We are often referring in our communications to a new and emerging mindset, that we have chosen at KINDNESSforBusiness to name KINDNESS. It is the counterpoint of the current dominating “command and control” (C&C) mindset. Actually, we think that the KINDNESS mindset is rather an evolution of the C&C mindset than a whole revolution.
According to the spiral dynamics theory , humanity has already passed through at least 6 major changes and there is no point in judging the former ones because they are simply outmoded. In other words, this article doesn’t have the intent to arbitrate between the old and the new, even if we promote (and even advocate) the new one. We are also urging the reader to not judge the C&C mindset too severely because, despite its weaknesses, he served Mankind quite well and the new paradigm itself is not free from defects.
In this article, we will attempt to clarify the characteristics of the two mindsets and we would like to thank Gary Hamel and Michele Zanini  for the impressive work they have already done, which inspired us, and to whom we will freely refer.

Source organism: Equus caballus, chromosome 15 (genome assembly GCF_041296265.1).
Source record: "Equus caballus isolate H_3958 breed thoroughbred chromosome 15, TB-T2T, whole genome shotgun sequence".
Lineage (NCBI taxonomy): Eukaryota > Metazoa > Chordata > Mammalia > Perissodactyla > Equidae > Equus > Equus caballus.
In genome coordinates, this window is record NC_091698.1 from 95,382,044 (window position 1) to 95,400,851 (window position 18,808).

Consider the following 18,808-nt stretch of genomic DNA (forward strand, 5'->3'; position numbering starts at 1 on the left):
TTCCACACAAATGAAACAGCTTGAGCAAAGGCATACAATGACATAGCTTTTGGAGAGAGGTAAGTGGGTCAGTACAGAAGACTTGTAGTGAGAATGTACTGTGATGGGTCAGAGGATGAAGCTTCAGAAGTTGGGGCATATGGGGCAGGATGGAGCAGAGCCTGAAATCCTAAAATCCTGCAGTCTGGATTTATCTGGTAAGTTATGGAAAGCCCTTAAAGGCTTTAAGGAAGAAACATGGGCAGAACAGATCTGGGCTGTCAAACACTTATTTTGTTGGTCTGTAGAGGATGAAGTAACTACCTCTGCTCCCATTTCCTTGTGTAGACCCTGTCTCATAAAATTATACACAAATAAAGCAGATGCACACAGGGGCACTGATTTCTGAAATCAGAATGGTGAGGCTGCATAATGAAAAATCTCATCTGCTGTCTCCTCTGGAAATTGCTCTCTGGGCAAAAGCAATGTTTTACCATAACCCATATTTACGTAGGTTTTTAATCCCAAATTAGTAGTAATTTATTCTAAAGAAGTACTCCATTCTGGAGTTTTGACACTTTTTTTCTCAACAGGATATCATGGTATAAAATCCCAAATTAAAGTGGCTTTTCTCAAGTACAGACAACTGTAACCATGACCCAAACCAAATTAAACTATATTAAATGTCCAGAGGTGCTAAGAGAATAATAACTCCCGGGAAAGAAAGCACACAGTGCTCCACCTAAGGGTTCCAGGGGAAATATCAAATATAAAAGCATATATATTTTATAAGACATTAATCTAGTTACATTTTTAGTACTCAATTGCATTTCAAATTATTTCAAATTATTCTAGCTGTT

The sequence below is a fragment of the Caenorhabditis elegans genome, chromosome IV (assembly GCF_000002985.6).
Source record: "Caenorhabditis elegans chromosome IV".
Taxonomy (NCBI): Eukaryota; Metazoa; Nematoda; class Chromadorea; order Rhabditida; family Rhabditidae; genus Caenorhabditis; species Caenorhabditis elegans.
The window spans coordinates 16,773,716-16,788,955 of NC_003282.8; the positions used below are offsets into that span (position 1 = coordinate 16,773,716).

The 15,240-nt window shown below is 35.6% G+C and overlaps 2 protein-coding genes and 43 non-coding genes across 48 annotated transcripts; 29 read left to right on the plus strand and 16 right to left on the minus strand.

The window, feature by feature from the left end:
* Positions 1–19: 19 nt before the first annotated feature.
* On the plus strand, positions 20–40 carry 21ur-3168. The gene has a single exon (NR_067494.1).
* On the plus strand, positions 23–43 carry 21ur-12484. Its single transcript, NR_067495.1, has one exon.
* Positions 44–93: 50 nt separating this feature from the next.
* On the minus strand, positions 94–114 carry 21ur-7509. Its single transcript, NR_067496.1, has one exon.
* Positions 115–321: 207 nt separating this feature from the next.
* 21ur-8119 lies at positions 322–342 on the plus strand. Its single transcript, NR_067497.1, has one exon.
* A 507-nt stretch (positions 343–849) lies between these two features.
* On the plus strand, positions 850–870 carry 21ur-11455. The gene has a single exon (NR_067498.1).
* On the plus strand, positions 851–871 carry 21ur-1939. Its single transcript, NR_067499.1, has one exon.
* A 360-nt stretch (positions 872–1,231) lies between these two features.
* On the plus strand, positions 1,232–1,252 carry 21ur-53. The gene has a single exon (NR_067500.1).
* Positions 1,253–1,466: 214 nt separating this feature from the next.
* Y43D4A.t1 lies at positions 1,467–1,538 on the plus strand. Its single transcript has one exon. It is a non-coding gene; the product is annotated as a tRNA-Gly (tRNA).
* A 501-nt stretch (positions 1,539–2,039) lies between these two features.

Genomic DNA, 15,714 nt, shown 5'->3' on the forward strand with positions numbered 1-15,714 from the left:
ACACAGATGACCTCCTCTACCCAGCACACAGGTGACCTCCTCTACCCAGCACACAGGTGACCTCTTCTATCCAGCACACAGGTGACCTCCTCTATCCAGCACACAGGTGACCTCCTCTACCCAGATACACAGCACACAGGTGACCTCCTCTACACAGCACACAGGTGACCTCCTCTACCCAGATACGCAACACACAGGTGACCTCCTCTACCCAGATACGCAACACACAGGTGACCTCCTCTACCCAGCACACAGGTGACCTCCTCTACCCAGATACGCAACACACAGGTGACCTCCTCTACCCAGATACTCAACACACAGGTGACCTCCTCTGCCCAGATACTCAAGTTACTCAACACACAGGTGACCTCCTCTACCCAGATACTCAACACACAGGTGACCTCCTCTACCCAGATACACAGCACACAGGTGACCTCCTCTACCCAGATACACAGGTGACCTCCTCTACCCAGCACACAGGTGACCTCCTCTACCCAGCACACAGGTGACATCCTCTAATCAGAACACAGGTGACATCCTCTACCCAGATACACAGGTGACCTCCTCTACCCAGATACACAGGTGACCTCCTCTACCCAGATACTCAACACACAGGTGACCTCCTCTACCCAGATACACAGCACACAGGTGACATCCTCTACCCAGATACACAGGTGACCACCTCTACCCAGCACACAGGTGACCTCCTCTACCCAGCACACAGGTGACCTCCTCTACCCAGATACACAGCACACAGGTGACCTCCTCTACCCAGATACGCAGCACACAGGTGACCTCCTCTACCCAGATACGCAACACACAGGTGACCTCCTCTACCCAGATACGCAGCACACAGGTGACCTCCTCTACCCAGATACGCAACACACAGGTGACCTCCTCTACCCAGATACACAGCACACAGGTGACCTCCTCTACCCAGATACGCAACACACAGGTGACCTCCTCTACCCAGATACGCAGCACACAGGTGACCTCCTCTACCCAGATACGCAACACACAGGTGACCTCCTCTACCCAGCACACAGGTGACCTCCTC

The “command and control” mindset
Organizations have been designed on 3 main beliefs:
- a mechanistic vision of organizations composed of wheelworks and sub-assemblies and the idea that they can be permanently optimized through quality methods in a never-ending process. In this vision, human beings are unfortunately also a cog, a substitutable and optimizable resource,
- the Homo Economicus theory which explains that an individual only seeks to optimize his/her global remuneration in relation to his/her engagement, the belief that we cannot trust the human being is widely spread and admitted in our organizations. Thus, we control him.
- a conception of global business as a zero-sum game, a mentality in which what counts is to get the biggest slice of the pie that is the market and as fast as possible .
In the end, many leaders, driven by these three beliefs, see the human being as a resource. Of course, it is a thinking resource, and this ability is appreciated - even if this is another reason to strictly control it - and it is still substitutable and exploitable like any other one. The shift of vocabulary from 'personnel management' to 'human resources management' is certainly not trivial.